Many of us have a story we tell ourselves and it’s usually not a good one. From what I can tell, the first sign that we’re telling ourselves a terrible story is that it includes words like “never” or “always.” The second sign is that it always ends up making us feel bad. And yet most of us seem to have no idea we’re even telling ourselves stories; we just consider them our thoughts and buy into the fact that we’re unlovable or never going to find a partner or always going to be broke or whatever our version of the terrible story is. I don’t know when I first became aware of the fact that I couldn’t trust my own thoughts about myself but I do remember when I decided the noise had gotten too loud for me to take: I was about 10 years sober and living in New York. At the moment, I was in my not-that-great apartment thinking about my at the time not-that-great life when I realized that I was always telling myself that everyone else was going to get what they wanted in life but I was not. I have no idea where the story originated—whether it had been passed down to me generationally or was a result of some childhood experience—but it really doesn’t matter.
What matters is that’s a pretty comprehensive terrible story because it can encapsulate many fears in one fell swoop (abandonment, being unlovable, being alone—all the biggies). And so I decided to write down every time I had a thought that reinforced that story so that I could separate myself from these nasty, self-defeating thoughts. I wrote a bunch down. Then I went to Staples and bought printer ink. I’m not sure how I remember the Staples-printer ink part but I do and I did. While walking, I had a few more of those thoughts and so I wrote those down in the notebook I keep in my purse (not to sound 106 years old but I am never going to transition to “writing” everything down in the Notes app on my phone). I remember walking home and feeling pretty good and not because, like some other days, I knew I was stopping at 16 Handles for some way-too-good-to-be-healthy frozen yogurt. I felt lighter. And for a while afterwards, I kept writing down those thoughts/stories.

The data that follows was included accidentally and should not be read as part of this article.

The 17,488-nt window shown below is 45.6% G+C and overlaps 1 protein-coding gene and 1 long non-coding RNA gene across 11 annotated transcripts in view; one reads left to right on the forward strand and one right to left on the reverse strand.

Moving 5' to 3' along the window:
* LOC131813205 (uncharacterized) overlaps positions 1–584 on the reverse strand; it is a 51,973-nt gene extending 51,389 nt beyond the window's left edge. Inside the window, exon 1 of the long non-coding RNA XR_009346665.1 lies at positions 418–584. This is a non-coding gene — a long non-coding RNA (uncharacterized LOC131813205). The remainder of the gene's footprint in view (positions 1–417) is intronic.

Alas, I didn’t have the experience that some of our self-help leaders either have or say they have—that is, I didn’t have the epiphany and then never again have to struggle with the same thing again. Oh, no. It pops up—sometimes for days at a time, while sometimes it doesn’t surface for years—but it’s a story I’ve told it a long time and I tell it well and so just becoming aware of the fact that I’m doing it doesn’t always stop me. The groove is well-worn in my brain. But I’m changing it—slowly. I believe in neural pathways changing, not only because smart people say they do but also because I’ve experienced it myself.
So what’s the story you tell yourself? You don’t have to tell me (though you can). I say figure it out and then start writing down the moments you’re telling it until you have those lies on paper (or fine, in your NOTES app in your phone) and can see them for what you are. You’ve made it very far in life and let me assure you that you aren’t unlovable, destined to be alone forever or always going to be broke. Unless you continue to believe you are. I heard someone say in a meeting this week that he learned, after years of misery, to make “Everything is going to work out far better than I even expected” his mantra. When he started doing that, he said, it became true. Not overnight. Not always. Nothing is. But more than before he did. So why not try that too and see what happens?
(The photo btw is from a photo shoot I did for a magazine that went under before my issue came out. There was a producer on the shoot and I’d never heard of a producer for a photo shoot so I semi felt like she was just a random woman who’d wandered in to bark weird things at me. She kept saying things like, “Show me Anna at 8 years old, thinking about her birthday”—as in super crazy things to be thinking about when you’re posing in lingerie in a bathtub. I thought she was insane. And they were my favorite pictures I’ve ever taken. I don’t know what the moral of that story is.)